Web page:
Targets could dictate your chance of survival in London

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By Oliviah Rix-Taylor

on Wednesday 31 January 2018

NHS London

Delays on the NHS resulting from unmet targets could have sinister consequences for those left waiting. We have compared the performance of London NHS trusts with current targets to establish any serious delays in treatment.

Step into any London A&E ward or walk-in clinic and you will get a sense of the vast numbers of patients and the extensive waiting times. The pressure on the publicly funded NHS is mounting, with rising demand and increasing costs, but when your health is the most important thing, delays become dangerous.

What could delays mean for you?

Delays in treatment could result in the following;

  • Loss of earnings due to continued absence from work
  • Symptoms worsening
  • Illness spreading to other areas of the body 
  • Illness progressing into terminal stage

We have looked at London’s performance against NHS targets to see how they fare.

London NHS Hospitals

Accident and Emergency

TARGET- 95% of patients to be treated, admitted or referred within 4 hours. This target increases to eight and twelve hours with the target remaining the same respectively.

% of patients who were seen within 4 hours at an A&E ward in London


Figure.1 shows data from December 2017 from www.england.nhs


  • Out of 30 trusts, 18 of them did not meet the A&E targets.
  • The worst performing trust was North Middlesex hospital which was only able to treat, admit or refer 72% of its patients within four hours.



Cancer Care

The NHS in England have varied targets with regards to cancer care. The targets change according to waiting time till the first treatment occurs. The targets also vary according to cancer types.

Cancer care waiting time performance at University College London Hospitals NHS Foundation Trust (31 days)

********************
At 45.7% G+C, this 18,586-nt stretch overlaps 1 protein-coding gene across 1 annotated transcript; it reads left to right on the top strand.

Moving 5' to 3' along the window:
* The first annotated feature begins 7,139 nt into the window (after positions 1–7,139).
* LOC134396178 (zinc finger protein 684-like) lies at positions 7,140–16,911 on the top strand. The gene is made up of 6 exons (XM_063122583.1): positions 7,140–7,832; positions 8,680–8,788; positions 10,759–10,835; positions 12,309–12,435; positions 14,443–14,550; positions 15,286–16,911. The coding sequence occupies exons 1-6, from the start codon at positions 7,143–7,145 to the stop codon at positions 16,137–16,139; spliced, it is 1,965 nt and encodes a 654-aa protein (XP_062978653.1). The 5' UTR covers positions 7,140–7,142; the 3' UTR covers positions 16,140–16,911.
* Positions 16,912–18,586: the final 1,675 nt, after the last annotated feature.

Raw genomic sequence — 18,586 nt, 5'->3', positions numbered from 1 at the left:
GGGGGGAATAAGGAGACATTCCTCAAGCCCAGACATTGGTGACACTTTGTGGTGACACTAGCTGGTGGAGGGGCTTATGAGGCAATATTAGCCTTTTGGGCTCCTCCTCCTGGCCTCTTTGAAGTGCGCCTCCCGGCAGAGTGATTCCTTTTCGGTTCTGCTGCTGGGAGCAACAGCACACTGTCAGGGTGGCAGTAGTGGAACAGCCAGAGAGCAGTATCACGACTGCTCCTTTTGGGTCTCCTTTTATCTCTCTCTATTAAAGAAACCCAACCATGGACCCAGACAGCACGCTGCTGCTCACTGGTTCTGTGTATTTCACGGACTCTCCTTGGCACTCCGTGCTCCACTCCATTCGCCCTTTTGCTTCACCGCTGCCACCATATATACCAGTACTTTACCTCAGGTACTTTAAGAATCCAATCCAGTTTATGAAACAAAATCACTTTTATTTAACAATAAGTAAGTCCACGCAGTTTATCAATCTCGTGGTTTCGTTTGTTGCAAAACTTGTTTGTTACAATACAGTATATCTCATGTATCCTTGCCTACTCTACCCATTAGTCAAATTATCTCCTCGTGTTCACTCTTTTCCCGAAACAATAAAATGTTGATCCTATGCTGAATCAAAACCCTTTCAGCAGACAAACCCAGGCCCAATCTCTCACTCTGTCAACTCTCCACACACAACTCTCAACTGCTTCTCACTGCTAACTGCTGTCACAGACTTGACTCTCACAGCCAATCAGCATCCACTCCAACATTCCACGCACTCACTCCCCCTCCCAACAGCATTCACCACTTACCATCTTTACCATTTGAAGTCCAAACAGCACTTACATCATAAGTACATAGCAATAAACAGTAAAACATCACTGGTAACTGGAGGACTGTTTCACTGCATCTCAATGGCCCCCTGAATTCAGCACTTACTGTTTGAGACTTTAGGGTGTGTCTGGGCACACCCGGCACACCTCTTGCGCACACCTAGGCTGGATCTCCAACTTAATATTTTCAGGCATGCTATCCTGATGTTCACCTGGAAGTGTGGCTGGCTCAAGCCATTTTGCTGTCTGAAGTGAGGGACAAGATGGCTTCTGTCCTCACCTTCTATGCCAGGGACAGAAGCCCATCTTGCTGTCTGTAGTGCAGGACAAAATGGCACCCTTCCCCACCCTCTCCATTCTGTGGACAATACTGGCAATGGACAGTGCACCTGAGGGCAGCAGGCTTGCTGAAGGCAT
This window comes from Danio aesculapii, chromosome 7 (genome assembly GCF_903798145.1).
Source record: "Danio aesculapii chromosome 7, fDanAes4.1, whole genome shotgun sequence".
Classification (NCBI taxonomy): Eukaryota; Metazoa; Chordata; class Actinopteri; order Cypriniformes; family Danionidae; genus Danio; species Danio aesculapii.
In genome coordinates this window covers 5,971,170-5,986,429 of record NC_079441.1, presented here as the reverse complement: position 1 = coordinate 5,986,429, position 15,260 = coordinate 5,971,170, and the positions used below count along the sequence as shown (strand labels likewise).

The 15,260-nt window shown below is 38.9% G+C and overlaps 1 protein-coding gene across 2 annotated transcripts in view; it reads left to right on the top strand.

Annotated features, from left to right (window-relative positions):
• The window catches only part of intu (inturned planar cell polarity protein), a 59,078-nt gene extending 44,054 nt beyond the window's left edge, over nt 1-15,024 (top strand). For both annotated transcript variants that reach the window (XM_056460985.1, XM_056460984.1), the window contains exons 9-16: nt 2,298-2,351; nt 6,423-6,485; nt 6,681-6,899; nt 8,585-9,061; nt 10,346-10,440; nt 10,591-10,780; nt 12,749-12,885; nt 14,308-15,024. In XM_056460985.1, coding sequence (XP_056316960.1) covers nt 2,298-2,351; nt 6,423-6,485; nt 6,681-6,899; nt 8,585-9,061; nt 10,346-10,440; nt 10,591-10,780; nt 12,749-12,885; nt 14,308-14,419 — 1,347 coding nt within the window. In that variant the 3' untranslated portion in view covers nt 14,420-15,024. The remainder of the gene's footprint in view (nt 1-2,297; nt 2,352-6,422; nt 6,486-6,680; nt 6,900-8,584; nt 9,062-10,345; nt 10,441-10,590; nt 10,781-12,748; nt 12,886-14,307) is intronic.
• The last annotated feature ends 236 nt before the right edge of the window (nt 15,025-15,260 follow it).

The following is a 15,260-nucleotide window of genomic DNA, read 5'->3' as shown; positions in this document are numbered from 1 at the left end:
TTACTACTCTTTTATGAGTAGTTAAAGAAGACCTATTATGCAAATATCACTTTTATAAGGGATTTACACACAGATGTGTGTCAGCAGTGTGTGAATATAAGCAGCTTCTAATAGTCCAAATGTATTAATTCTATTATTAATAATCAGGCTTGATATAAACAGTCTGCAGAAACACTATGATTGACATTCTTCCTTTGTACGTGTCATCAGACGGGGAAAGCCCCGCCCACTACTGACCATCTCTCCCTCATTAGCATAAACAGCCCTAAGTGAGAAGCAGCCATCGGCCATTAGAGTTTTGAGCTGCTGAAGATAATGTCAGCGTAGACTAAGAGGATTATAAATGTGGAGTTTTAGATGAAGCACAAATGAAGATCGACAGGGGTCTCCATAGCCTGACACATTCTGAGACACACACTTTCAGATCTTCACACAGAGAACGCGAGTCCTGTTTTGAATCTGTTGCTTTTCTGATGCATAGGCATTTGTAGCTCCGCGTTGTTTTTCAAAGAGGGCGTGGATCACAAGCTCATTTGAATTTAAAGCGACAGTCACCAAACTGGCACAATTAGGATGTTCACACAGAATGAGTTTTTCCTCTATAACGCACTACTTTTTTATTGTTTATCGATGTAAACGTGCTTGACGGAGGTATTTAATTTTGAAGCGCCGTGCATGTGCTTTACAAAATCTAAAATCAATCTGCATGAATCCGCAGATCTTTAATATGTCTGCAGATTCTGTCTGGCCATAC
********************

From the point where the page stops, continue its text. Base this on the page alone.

Figure.2 April 2017 data from www.emgland.nhs

  • University College London Hospitals performed perfectly for the 31 day target with regards to cancer treatments that involved radiotherapy or anti-cancer drugs.
  • For cancer cases that needed surgery, there was an unmet target and some patients were having to wait longer than 1 month to receive their potentially lifesaving surgery.


Cancer waiting times against NHS targets at University College London Hospitals NHS Foundation Trust (62 days)


Figure.3 April 2017 data from www.england.nhs

  • All targets of cancer care were unmet when the time between the decision to treat and first treatment was two months.
  • Those greatest number of patients who had to wait longer than two months for treatment were those that had been referred from a national screening service.



Planned care for Non-emergency treatment

TARGET – 95% of patients must commence treatment within 18 weeks in England and Scotland.


The number of patients  (%)  who were treated within 18 weeks of referral at University College London NHS Foundation Trust


Figure.4 April 2017 data from www.england.nhs


  • The overall performance for treating patients with 18 weeks of referral was good
  • Neurosurgery had the greatest number of patients who were not treated within the target times.


Accident Line Direct

If you think your condition has worsened beyond a reasonable extent due to delays on the NHS then contact Accident Line Direct to discuss making a claim. There is no set guideline for delays in clinical negligence cases but if a solicitor can prove the following, then you will be entitled to compensation;

  • You were owed a duty of care from your healthcare provider
  • That duty of care was breached in an act of negligence
  • That negligence was a direct cause for your personal harm

The way in which medical negligence cases are handled usually refer to something called a Bolam test. This test determines whether other medical professionals would have acted in the same way given your medical case. If they deem that they would have acted differently and that the healthcare provider who treated you acted in an unreasonable way, then you will be owed compensation.

The NHS litigation authority (NHS Resolution)

The NHS litigation authority is a construct of the Department of Health and acts to review and resolve claims made against the NHS, amongst other things. If you were to make a negligence claim against a health care professional then the NHS litigation authority would handle the claim for the defendant (the NHS).

Clinical negligence cases can be complicated and there are several steps involved in receiving financial remuneration. At Accident Line Direct we have a wealth of knowledge and experience of the clinical claims industry at our disposal. Call us today to speak to our advisors for obligation free advice about your clinical negligence case.

0808 1454275

Accident Line Direct can help you begin your potential claim, get in touch today!